Vector Addition
There are bound to be several questions on SAT II Physics
that involve vector addition, particularly in mechanics. The test
doesn’t demand a very sophisticated understanding of vector addition,
but it’s important that you grasp the principle. That is, you won’t
be asked to make complicated calculations, but you will be expected
to know what happens when you add two vectors together.
The easiest way to learn how vector addition works is
to look at it graphically. There are two equivalent ways to add
vectors graphically: the tiptotail method and the parallelogram method.
Both will get you to the same result, but one or the other is more
convenient depending on the circumstances.
TiptoTail Method
We can add any two vectors, A and B,
by placing the tail of B so
that it meets the tip of A. The
sum, A + B,
is the vector from the tail of A to
the tip of B.
Note that you’ll get the same vector if you place the
tip of B against the
tail of A. In other words, A + B and B + A are
equivalent.
Parallelogram Method
To add A and B using
the parallelogram method, place the tail of B so
that it meets the tail of A.
Take these two vectors to be the first two adjacent sides of a parallelogram,
and draw in the remaining two sides. The vector sum, A + B,
extends from the tails of A and B across the
diagonal to the opposite corner of the parallelogram. If the vectors
are perpendicular and unequal in magnitude, the parallelogram will
be a rectangle. If the vectors are perpendicular and equal in magnitude,
the parallelogram will be a square.
Adding Vector Magnitudes
Of course, knowing what the sum of two vectors looks like
is often not enough. Sometimes you’ll need to know the magnitude
of the resultant vector. This, of course, depends not only on the
magnitude of the two vectors you’re adding, but also on the angle
between the two vectors.
Adding Perpendicular Vectors
Suppose vector A has
a magnitude of 8, and vector B is
perpendicular to A with
a magnitude of 6. What is the magnitude of A + B?
Since vectors A and B are
perpendicular, the triangle formed by A, B,
and A + B is
a right triangle. We can use the Pythagorean Theorem to calculate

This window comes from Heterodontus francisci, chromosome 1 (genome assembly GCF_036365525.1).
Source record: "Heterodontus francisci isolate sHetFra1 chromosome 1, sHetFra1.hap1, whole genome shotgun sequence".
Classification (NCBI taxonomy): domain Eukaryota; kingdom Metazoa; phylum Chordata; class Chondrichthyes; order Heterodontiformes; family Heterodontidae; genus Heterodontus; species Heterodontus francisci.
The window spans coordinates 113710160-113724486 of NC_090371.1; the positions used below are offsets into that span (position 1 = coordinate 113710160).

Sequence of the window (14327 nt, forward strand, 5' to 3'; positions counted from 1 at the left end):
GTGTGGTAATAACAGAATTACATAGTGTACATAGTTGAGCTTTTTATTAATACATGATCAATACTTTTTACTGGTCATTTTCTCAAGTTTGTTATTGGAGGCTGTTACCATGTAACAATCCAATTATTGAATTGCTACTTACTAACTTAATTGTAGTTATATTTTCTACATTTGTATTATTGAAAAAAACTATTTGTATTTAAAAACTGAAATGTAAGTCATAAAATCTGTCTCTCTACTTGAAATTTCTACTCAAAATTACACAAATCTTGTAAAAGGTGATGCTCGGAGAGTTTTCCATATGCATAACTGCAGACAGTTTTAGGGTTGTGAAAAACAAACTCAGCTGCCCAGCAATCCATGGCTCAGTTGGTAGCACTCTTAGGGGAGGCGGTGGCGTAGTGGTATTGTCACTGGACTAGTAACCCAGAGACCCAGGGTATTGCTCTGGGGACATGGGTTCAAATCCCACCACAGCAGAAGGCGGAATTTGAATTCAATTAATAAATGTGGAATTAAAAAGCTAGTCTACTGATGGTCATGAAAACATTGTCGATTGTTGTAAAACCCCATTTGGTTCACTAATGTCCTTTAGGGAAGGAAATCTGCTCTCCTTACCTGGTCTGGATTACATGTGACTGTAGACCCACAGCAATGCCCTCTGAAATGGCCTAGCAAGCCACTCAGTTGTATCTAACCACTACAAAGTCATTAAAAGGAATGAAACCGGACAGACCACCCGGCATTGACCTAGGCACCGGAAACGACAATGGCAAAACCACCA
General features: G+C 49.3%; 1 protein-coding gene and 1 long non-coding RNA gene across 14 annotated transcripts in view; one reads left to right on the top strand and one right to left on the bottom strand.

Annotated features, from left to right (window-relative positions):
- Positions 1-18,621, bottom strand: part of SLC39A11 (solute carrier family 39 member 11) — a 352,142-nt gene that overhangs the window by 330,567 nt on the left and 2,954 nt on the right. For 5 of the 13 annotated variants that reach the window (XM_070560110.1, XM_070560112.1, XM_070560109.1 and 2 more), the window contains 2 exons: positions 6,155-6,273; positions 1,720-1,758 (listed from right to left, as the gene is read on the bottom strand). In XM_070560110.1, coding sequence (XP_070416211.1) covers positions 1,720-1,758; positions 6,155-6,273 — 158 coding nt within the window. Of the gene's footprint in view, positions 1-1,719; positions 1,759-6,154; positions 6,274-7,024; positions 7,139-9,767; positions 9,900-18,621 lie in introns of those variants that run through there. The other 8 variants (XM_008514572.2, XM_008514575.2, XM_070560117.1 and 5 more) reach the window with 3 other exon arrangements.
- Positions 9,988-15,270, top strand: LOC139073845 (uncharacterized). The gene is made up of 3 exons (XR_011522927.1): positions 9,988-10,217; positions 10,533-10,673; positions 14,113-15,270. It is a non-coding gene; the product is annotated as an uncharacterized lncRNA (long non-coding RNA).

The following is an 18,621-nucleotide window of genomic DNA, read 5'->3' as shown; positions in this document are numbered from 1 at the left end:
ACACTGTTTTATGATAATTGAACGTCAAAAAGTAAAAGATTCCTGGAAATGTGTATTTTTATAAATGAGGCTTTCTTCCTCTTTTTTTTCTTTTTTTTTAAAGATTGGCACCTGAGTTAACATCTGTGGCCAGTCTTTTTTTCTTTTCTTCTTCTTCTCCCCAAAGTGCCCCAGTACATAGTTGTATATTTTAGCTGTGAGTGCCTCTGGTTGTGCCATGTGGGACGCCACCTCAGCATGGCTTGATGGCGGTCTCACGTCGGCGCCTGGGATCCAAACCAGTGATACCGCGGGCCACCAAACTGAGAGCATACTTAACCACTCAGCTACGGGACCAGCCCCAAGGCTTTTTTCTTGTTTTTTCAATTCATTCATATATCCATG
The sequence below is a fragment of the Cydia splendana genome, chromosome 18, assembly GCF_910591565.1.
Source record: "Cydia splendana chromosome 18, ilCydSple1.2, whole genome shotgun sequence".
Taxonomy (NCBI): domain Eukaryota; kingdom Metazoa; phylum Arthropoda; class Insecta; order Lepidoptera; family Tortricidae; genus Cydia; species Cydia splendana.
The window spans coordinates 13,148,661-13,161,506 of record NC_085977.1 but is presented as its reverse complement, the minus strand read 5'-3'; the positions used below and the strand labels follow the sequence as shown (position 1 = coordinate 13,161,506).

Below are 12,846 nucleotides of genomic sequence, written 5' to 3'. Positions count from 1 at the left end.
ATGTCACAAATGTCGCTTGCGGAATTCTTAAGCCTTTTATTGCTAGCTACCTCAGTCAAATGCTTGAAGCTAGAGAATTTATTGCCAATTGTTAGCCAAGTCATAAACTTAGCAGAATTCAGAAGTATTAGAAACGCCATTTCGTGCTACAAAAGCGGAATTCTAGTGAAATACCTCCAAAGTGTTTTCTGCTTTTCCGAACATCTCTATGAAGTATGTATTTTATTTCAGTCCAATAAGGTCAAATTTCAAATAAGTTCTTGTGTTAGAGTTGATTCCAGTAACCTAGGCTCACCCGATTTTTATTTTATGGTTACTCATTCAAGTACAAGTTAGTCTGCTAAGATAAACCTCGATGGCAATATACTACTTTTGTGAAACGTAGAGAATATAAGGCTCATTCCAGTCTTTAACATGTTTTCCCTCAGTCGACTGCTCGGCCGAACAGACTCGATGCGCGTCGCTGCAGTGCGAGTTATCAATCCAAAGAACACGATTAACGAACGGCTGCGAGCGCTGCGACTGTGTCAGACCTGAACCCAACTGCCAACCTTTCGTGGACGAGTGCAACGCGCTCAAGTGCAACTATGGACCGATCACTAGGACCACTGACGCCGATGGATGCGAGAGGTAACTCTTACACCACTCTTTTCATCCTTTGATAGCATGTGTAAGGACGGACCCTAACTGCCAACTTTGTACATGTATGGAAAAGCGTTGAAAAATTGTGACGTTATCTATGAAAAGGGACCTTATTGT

the magnitude of A + B,
which is
Adding Parallel Vectors
If the vectors you want to add are in the same direction,
they can be added using simple arithmetic. For example, if you get
in your car and drive eight miles east, stop for a
break, and then drive six miles east, you will be 8
+ 6 = 14 miles east of your origin. If you drive eight miles
east and then six miles west, you will end up 8 – 6 = 2 miles
east of your origin.
Adding Vectors at Other Angles
When A and B are
neither perpendicular nor parallel, it is more difficult to calculate
the magnitude of A + B because
we can no longer use the Pythagorean Theorem. It is possible to
calculate this sum using trigonometry, but SAT II Physics will never
ask you to do this. For the most part, SAT II Physics will want
you to show graphically what the sum will look like, following the
tiptotail or parallelogram methods. On the rare occasions that you
need to calculate the sum of vectors that are not perpendicular,
you will be able to use the component method of vector addition,
explained later in this chapter.
Example

First, add the two parallel vectors, A and B.
Because they are parallel, this is a simple matter of straightforward
addition: 9 + 3 = 12. So the vector A + B has
a magnitude of 12 and points due north. Next, add A + B to C.
These two vectors are perpendicular, so apply the Pythagorean Theorem:
The sum of the three vectors has a magnitude of 13. Though
a little more timeconsuming, adding three vectors is just as simple
as adding two.